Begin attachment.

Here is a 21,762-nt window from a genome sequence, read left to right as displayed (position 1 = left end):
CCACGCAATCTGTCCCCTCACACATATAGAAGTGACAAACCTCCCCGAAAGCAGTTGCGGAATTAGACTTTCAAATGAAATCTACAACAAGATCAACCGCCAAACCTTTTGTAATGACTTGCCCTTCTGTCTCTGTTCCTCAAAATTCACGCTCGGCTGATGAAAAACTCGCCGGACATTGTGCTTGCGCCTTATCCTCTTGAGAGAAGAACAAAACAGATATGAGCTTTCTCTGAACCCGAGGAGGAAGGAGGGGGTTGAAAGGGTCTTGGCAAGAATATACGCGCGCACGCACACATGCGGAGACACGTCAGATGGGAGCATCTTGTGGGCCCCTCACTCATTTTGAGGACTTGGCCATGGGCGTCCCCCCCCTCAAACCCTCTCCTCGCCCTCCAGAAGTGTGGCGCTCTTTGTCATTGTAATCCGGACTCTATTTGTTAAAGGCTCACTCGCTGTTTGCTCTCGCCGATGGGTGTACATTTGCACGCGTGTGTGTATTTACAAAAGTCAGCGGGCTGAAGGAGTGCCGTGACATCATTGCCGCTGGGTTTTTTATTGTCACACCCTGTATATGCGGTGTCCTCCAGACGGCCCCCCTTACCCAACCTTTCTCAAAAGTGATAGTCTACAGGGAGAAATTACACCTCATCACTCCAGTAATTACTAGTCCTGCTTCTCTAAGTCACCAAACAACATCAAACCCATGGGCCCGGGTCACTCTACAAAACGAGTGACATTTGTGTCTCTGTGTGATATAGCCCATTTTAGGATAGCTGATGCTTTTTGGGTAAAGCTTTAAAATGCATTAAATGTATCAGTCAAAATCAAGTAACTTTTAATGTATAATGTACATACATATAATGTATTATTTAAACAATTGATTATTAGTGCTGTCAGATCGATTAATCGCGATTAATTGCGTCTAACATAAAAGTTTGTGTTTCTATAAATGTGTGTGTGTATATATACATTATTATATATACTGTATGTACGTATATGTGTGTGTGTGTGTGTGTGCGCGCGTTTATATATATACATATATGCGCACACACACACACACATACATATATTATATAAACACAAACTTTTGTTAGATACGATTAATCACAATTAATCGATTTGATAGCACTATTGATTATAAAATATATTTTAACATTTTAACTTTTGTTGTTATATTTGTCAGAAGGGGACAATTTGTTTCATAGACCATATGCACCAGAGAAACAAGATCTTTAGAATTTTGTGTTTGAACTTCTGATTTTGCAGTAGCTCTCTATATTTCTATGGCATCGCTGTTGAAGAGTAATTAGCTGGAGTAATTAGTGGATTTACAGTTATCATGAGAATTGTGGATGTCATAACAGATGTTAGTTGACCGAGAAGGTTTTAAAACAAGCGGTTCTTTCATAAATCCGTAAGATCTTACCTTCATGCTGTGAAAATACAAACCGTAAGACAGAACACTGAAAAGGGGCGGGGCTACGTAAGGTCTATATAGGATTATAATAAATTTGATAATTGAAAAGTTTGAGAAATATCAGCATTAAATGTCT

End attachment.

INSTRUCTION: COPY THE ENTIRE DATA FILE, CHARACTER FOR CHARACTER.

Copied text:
Here is a 21,762-nt window from a genome sequence, read left to right as displayed (position 1 = left end):
CCACGCAATCTGTCCCCTCACACATATAGAAGTGACAAACCTCCCCGAAAGCAGTTGCGGAATTAGACTTTCAAATGAAATCTACAACAAGATCAACCGCCAAACCTTTTGTAATGACTTGCCCTTCTGTCTCTGTTCCTCAAAATTCACGCTCGGCTGATGAAAAACTCGCCGGACATTGTGCTTGCGCCTTATCCTCTTGAGAGAAGAACAAAACAGATATGAGCTTTCTCTGAACCCGAGGAGGAAGGAGGGGGTTGAAAGGGTCTTGGCAAGAATATACGCGCGCACGCACACATGCGGAGACACGTCAGATGGGAGCATCTTGTGGGCCCCTCACTCATTTTGAGGACTTGGCCATGGGCGTCCCCCCCCTCAAACCCTCTCCTCGCCCTCCAGAAGTGTGGCGCTCTTTGTCATTGTAATCCGGACTCTATTTGTTAAAGGCTCACTCGCTGTTTGCTCTCGCCGATGGGTGTACATTTGCACGCGTGTGTGTATTTACAAAAGTCAGCGGGCTGAAGGAGTGCCGTGACATCATTGCCGCTGGGTTTTTTATTGTCACACCCTGTATATGCGGTGTCCTCCAGACGGCCCCCCTTACCCAACCTTTCTCAAAAGTGATAGTCTACAGGGAGAAATTACACCTCATCACTCCAGTAATTACTAGTCCTGCTTCTCTAAGTCACCAAACAACATCAAACCCATGGGCCCGGGTCACTCTACAAAACGAGTGACATTTGTGTCTCTGTGTGATATAGCCCATTTTAGGATAGCTGATGCTTTTTGGGTAAAGCTTTAAAATGCATTAAATGTATCAGTCAAAATCAAGTAACTTTTAATGTATAATGTACATACATATAATGTATTATTTAAACAATTGATTATTAGTGCTGTCAGATCGATTAATCGCGATTAATTGCGTCTAACATAAAAGTTTGTGTTTCTATAAATGTGTGTGTGTATATATACATTATTATATATACTGTATGTACGTATATGTGTGTGTGTGTGTGTGTGCGCGCGTTTATATATATACATATATGCGCACACACACACACACATACATATATTATATAAACACAAACTTTTGTTAGATACGATTAATCACAATTAATCGATTTGATAGCACTATTGATTATAAAATATATTTTAACATTTTAACTTTTGTTGTTATATTTGTCAGAAGGGGACAATTTGTTTCATAGACCATATGCACCAGAGAAACAAGATCTTTAGAATTTTGTGTTTGAACTTCTGATTTTGCAGTAGCTCTCTATATTTCTATGGCATCGCTGTTGAAGAGTAATTAGCTGGAGTAATTAGTGGATTTACAGTTATCATGAGAATTGTGGATGTCATAACAGATGTTAGTTGACCGAGAAGGTTTTAAAACAAGCGGTTCTTTCATAAATCCGTAAGATCTTACCTTCATGCTGTGAAAATACAAACCGTAAGACAGAACACTGAAAAGGGGCGGGGCTACGTAAGGTCTATATAGGATTATAATAAATTTGATAATTGAAAAGTTTGAGAAATATCAGCATTAAATGTCT